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Companies rise and fall; sometimes they soar. It all comes down to leadership and teamwork. I have been fortunate to encounter many mentors. One of these great minds is Ed Friedrichs, an architect who joined a small San Francisco company called Gensler in 1969 and was instrumental in growing the company to one of the world’s most respected and largest architectural practices, with 46 offices and more than 5,500 staff today.

Ed has a stellar reputation for leading, inspiring, and shaping future leaders. His leadership ability continues into retirement. His handpicked leadership team has grown the company to twice its former size. This was all done without mergers or acquisitions. Great leaders multiply other leaders — the highest form of leadership you can attain. Here is some wisdom gained from knowing Ed:

  • Focus on and maximize each person’s strengths and encourage them to accept responsibility for achieving excellence in that role. No one person can do it all or have every leadership quality your firm needs. Let people excel at what they are good at.
  • Understand that leaders exist to serve others — to make everyone’s job easier by removing roadblocks and building an atmosphere of collaboration and teamwork.
  • Understand and embrace that happy people are better team members. Foster an environment that nurtures a positive team spirit and pride in accomplishments.
  • Reflect on goals, accomplishments, and failures on a regular basis. It’s easy to spend all your time putting out fires and reacting to critical issues. Every leader needs time to reflect on what they really want to accomplish for the firm and how to get his or her team there. Give your leaders time to do that. Insist on it.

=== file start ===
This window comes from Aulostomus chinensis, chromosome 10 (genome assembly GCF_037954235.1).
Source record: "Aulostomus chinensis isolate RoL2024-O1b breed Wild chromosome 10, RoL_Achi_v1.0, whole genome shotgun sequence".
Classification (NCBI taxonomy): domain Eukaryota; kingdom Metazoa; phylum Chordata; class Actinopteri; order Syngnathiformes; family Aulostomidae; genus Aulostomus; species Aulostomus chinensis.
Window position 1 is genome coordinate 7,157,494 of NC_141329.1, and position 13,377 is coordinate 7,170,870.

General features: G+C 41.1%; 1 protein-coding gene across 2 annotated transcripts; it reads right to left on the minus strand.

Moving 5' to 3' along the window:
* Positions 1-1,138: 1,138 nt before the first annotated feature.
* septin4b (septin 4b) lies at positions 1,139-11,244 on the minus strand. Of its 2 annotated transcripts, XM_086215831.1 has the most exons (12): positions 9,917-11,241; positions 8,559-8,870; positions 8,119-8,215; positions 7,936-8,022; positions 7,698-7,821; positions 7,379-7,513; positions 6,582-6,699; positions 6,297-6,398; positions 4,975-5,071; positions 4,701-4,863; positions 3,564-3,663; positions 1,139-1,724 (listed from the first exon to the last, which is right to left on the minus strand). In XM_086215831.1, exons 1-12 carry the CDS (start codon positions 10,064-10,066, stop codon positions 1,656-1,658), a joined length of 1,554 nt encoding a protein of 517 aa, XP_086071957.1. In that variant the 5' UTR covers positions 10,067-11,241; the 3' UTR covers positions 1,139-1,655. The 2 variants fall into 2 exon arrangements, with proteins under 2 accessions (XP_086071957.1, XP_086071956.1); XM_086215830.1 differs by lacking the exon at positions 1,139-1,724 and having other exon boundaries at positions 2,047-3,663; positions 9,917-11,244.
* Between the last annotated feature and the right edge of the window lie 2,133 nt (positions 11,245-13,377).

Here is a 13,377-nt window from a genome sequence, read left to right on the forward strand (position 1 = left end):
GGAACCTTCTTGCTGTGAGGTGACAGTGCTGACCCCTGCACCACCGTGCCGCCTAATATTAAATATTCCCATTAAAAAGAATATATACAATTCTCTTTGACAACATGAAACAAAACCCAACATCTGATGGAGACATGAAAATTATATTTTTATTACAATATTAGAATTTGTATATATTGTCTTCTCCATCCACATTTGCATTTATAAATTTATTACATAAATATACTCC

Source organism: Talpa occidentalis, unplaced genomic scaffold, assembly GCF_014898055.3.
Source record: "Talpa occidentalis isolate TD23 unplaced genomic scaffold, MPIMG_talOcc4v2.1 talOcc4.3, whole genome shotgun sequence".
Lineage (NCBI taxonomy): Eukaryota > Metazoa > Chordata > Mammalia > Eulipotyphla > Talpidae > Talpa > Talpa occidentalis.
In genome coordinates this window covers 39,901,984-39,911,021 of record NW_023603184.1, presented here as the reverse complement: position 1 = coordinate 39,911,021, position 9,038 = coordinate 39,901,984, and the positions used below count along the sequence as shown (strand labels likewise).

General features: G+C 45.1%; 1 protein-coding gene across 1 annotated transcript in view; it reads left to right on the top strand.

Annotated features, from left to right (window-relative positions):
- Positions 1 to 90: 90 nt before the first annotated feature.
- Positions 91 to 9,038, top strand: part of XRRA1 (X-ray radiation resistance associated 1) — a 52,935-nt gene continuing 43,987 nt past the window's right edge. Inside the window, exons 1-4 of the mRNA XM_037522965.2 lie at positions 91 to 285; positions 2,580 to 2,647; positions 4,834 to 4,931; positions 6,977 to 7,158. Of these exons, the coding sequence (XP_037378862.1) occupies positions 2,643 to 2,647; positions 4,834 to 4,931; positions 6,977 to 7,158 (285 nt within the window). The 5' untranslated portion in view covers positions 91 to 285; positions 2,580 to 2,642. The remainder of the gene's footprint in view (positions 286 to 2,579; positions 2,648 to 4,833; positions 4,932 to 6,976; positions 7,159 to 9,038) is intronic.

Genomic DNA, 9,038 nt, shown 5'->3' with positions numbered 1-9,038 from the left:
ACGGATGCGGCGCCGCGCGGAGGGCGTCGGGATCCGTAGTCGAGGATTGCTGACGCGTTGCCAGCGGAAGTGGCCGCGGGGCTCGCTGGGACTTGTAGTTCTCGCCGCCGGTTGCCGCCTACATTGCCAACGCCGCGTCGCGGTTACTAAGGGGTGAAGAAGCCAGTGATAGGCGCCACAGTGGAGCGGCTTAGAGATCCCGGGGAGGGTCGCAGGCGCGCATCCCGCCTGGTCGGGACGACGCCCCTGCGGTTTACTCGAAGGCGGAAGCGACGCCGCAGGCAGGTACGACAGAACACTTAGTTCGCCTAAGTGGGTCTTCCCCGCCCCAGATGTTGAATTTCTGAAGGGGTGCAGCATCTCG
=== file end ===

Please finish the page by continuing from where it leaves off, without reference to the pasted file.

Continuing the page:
I would like to add to the list: Leaders must set an articulated vision and inspiring purpose of the organization. Leaders must attract passionate people who believe in their goals. Leaders must create exciting momentum and act fast. Leaders must set up the right strategies and actions to win. For me, winning is doing the right things for society, having right strategies, growing profitably, and sharing the profit with all involved. But profit cannot be the first priority. If we do the first two right, money follows. Often, if you only pursue money, you don’t make much and it is not sustainable. If you are making an impact, inspiring, focusing on your passion and strength, and making difference, you will end up making more at the end.

Leadership is a journey on which I am learning every day, mainly from my failures. But mentors like Ed can show the shortest way to get there with fewer detours.

H. Kit Miyamoto, Ph.D., S.E., is the CEO and a structural engineer for Miyamoto International (miyamotointernational.com), Global Risk Miyamoto, and a nonprofit organization, Miyamoto Global Disaster Relief. He specializes in high-performance earthquake engineering, and disaster mitigation, response, and reconstruction.

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